• Sandra Howe

Get your Child to Practise Regularly in 9 Simple Steps

Not all children are self motivated to practise, so how do you encourage your child to not only practise but get the most from their practice? Here are 9 simple ways:-

1. Set a routine - give your child a regular time to sit down and practise for a set amount of time. The time of day is not important as long as it does not clash with other activities and is convenient to adhere to.

2. Give a reward - give your child a reward each time they practise. Get creative with rewards, children love collecting things and "leveling up".

3. Make an exchange - for example allow an hour playtime/computer/tv time if they practise for 15 or more minutes.

4. Check they are really practising - are they practising or just 'playing around'? Both are important for musical

development and children love just playing around. Young children have less concentration and are more likely to need much more 'play around' time than practice time. Rather than discourage 'play' time make sure that they have also included tasks set in their practice book, such as scales and pieces. Practice includes a lot of repetition so playing through pieces and scales once is not enough.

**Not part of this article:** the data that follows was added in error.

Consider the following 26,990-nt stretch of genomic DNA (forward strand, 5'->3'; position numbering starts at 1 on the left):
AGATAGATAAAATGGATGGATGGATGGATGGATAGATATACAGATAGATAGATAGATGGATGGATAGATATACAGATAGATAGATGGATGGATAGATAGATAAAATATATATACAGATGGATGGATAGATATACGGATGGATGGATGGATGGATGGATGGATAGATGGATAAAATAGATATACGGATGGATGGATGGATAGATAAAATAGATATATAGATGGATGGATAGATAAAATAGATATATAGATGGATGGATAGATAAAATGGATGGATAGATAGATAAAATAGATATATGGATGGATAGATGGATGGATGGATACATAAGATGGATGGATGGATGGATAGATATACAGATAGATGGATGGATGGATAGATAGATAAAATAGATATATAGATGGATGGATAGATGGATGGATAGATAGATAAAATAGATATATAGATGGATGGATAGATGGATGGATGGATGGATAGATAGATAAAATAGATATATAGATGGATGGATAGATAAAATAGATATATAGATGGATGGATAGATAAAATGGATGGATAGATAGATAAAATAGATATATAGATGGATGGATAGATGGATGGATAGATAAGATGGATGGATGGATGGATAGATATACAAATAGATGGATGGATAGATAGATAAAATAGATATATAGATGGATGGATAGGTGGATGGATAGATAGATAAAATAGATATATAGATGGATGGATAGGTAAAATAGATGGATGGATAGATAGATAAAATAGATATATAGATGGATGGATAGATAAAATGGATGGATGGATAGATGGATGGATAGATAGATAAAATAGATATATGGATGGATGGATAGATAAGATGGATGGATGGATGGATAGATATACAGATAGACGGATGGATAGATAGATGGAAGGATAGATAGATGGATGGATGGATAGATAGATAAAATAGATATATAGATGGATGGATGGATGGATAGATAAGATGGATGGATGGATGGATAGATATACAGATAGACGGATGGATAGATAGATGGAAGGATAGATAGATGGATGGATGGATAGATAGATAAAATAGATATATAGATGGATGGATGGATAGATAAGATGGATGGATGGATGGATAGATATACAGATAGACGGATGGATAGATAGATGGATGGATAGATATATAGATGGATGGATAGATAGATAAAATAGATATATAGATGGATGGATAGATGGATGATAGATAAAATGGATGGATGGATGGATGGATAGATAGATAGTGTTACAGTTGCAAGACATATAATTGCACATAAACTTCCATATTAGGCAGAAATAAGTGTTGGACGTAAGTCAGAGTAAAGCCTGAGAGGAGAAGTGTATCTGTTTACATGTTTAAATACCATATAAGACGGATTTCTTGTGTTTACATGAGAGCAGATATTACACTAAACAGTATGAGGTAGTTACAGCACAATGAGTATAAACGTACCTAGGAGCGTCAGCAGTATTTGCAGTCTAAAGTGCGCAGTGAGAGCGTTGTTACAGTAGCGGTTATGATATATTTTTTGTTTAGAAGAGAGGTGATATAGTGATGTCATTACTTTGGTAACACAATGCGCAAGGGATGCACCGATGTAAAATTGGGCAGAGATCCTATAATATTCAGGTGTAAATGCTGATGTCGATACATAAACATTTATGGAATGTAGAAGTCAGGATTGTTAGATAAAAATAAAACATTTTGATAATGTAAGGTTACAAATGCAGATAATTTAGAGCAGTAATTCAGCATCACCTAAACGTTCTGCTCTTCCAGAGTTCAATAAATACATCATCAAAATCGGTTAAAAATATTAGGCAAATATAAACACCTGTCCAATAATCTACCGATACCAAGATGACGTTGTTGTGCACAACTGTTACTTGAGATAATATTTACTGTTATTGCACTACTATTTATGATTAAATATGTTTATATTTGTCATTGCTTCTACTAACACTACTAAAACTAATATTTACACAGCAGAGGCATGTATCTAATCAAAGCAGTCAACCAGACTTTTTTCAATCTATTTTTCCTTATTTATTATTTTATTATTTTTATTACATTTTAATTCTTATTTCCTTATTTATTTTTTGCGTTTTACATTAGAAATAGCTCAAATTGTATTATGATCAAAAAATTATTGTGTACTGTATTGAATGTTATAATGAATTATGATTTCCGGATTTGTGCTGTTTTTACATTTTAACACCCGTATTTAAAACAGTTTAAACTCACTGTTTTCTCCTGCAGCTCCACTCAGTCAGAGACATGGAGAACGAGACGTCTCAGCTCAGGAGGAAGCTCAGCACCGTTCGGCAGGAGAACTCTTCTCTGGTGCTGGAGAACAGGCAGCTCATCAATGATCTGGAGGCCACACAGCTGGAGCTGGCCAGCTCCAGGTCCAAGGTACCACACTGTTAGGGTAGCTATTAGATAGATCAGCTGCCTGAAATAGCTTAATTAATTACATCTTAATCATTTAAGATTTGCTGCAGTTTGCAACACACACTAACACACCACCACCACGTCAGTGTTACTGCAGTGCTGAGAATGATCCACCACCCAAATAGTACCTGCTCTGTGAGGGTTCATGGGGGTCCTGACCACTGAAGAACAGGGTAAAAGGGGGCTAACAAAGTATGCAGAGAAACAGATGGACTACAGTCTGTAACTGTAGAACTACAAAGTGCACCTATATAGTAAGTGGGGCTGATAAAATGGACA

5. Try little and often - sometimes younger children can benefit from a little and often approach. Since their attention span is shorter a few practice sessions of 5 - 10 minutes are often better than one longer session.

6. Notice them - something as simple as telling them you enjoyed a certain piece of music they played can encourage them to keep playing it.

7. Less Pressure - give them space to progress at their own pace. Reward practice rather than progress as progress always follows practice.

8. Allow breaks - it's ok, and even beneficial to have breaks from regular practice. If they don't feel like practising, give them permission to 'play around' on their instrument, experiment or make up a song, they can also just listen to music instead.

9. Keep the instrument out - instruments that do not get put away are much more likely to be played. Keeping the instrument set up and music out encourages children to play.

Practice is an important part of the commitment to learning an instrument, it is a lot of fun and incredibly rewarding, however it isn't always easy. Going through the difficulties can be discouraging for children as they don't always comprehend the bigger picture and the rewards and benefits they may get from their practice. It is up to us as parents and teachers to encourage and motivate children to not only understand the importance of practice, but to believe in their abilities to succeed.

(Updated - Originally published 2015 for parents)

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